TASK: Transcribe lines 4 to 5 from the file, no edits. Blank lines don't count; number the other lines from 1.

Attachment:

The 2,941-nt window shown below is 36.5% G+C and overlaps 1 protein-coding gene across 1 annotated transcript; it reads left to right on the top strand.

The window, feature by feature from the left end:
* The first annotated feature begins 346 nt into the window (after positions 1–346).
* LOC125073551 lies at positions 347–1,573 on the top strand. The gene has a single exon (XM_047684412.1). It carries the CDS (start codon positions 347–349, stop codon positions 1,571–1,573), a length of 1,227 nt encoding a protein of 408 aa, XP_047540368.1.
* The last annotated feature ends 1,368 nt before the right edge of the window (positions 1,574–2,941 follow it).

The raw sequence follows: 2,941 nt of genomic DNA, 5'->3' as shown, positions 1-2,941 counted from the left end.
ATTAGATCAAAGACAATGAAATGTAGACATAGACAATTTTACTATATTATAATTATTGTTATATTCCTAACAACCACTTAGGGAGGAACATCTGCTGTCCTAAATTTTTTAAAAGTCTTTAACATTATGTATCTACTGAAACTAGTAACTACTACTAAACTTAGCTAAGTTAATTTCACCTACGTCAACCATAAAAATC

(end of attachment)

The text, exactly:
* LOC125073551 lies at positions 347–1,573 on the top strand. The gene has a single exon (XM_047684412.1). It carries the CDS (start codon positions 347–349, stop codon positions 1,571–1,573), a length of 1,227 nt encoding a protein of 408 aa, XP_047540368.1.
* The last annotated feature ends 1,368 nt before the right edge of the window (positions 1,574–2,941 follow it).